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One- or two-week triple therapy for Helicobacter pylori: questions of efficacy and inclusion of a dual therapy treatment arm
  1. David Y Graham1,
  2. Yoshio Yamaoka1
  1. 1Department of Medicine, Michael E DeBakey VAMC and Baylor College of Medicine, Houston, Texas, USA
  1. Correspondence to:
    Dr D Y Graham
    Michael E DeBakey Veterans Affairs Medical Center, RM 3A-320 (111D), 2002 Holcombe Boulevard, Houston, TX 77030, USA; dgraham{at}bcm.tmc.edu

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We read with interest the recent paper comparing 1 and 2 weeks of triple therapy for Helicobacter pylori infection in patients with duodenal ulcer disease. (Gut 2007;56:475–9) H pylori is an infectious disease and the goal of treatment is to cure the infection. In 2007, one would hope to be able to reliably cure ⩾95% of the treated patients (discussed by Graham et al).1 In 1989, a successful treatment has been defined as one that cures >80% of the patients.2 By 1995, it seemed that 90% was achievable.3 The Maastricht consensus conferences defined a useful therapy as the one with an intention to treat (ITT) cure rate of >80%, which is a relatively low hurdle (ie, those with cure rates of ⩽80% would be unacceptable).5 Although the authors concluded that 7 and 14 days therapy provided essentially equivalent results, the focus should have been on the fact that the cure rates obtained were unacceptably low with either duration (eg, ITT of 79.7 for 7 days and 81.7 for 14 days), especially among patients with duodenal ulcer disease where the cure rates are typically higher than among patients without ulcers.5–8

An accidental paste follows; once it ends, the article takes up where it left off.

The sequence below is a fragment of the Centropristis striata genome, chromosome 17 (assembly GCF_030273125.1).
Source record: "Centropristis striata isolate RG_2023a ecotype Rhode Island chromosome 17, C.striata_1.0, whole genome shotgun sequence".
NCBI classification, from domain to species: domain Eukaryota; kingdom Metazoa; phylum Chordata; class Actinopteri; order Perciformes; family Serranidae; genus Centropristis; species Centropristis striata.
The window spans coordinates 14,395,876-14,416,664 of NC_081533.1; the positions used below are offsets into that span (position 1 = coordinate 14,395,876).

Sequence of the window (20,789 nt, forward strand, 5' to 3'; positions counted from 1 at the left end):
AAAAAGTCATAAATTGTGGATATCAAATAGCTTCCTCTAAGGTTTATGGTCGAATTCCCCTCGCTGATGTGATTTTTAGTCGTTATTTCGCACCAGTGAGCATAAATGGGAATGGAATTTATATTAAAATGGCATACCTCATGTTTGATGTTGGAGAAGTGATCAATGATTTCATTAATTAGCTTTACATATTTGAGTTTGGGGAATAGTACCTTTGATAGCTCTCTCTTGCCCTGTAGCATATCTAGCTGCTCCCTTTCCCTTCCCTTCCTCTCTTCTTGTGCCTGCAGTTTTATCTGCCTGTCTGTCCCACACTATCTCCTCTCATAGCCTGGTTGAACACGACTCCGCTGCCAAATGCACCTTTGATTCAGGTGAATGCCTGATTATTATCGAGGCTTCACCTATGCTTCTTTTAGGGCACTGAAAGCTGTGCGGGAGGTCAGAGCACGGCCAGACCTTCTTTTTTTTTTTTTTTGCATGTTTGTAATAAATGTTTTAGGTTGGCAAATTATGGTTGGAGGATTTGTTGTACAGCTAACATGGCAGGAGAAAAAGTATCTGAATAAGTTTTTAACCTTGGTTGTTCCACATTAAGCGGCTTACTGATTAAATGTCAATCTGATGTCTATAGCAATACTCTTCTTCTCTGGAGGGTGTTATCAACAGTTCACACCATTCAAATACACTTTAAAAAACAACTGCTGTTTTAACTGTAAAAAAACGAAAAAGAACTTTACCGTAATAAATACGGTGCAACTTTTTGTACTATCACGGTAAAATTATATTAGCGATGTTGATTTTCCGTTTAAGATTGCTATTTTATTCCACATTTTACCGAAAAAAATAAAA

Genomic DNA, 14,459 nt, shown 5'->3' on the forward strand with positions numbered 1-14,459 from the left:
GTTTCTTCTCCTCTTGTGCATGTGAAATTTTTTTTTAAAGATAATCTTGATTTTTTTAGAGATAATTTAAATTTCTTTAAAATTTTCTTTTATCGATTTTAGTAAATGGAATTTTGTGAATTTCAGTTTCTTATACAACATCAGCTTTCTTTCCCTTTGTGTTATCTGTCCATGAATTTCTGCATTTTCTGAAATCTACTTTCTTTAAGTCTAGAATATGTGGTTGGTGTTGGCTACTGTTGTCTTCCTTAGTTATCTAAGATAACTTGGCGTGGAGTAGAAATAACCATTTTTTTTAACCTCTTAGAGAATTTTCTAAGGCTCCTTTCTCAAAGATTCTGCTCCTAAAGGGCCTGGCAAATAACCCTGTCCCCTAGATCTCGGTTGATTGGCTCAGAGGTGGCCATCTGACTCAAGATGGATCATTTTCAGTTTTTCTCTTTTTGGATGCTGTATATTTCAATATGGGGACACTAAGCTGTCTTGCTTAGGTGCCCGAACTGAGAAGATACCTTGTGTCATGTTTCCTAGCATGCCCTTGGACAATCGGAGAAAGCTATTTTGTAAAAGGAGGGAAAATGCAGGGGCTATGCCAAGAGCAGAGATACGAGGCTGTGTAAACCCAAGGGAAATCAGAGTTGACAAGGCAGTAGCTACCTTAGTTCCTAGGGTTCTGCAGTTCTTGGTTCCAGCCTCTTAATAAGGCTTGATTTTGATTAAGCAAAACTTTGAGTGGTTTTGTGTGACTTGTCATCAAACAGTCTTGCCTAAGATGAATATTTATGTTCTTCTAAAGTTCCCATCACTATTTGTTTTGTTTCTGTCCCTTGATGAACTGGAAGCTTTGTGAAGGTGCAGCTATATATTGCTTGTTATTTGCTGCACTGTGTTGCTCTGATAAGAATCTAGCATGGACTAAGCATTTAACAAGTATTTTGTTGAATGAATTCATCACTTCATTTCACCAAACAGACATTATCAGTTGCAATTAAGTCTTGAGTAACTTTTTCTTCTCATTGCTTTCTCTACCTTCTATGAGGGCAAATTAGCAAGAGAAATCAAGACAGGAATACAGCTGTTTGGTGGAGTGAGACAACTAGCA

Their results are not unexpected as large studies of this legacy triple therapy (proton-pump inhibitor (PPI), amoxicillin and clarithromycin) have recently yielded unacceptably low eradication rates in Europe and the US, and have only infrequently achieved the minimum 80% success rate (table 1).10–17 Overall, these results suggest that traditional triple therapy should no longer be used in Western populations unless pretreatment susceptibility is …

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Footnotes

  • Competing interests: DYG has received small amounts of grant support and/or free drugs or urea breath tests from Meretek, Jannsen/Eisai, TAP, and BioHit for investigator initiated and completely investigator controlled research in the area of H pylori infections. In addition, DYG is a paid consultant for Otsuka Pharmaceuticals and a member of the Board of Directors of Meretek, Diagnostics, the manufacturer of the 13C-urea breath test. He is also a consultant to Novartis with regards to H pylori vaccine development and also receives royalties on the Baylor College of Medicine patent covering the serologic test, HM-CAP. YY has no potential conflicts of interest to declare.

Footnotes

  • Competing interests: RMZ has received reimbursement from Janssen-Cilag and Abbot for attending symposia, and fees for speaking from AstraZeneca, Takeda and Abbott. FB has received fees for speaking from AstraZeneca and Takeda, reimbursement for organising education from Altana and has carried out consultancy work for AstraZeneca.

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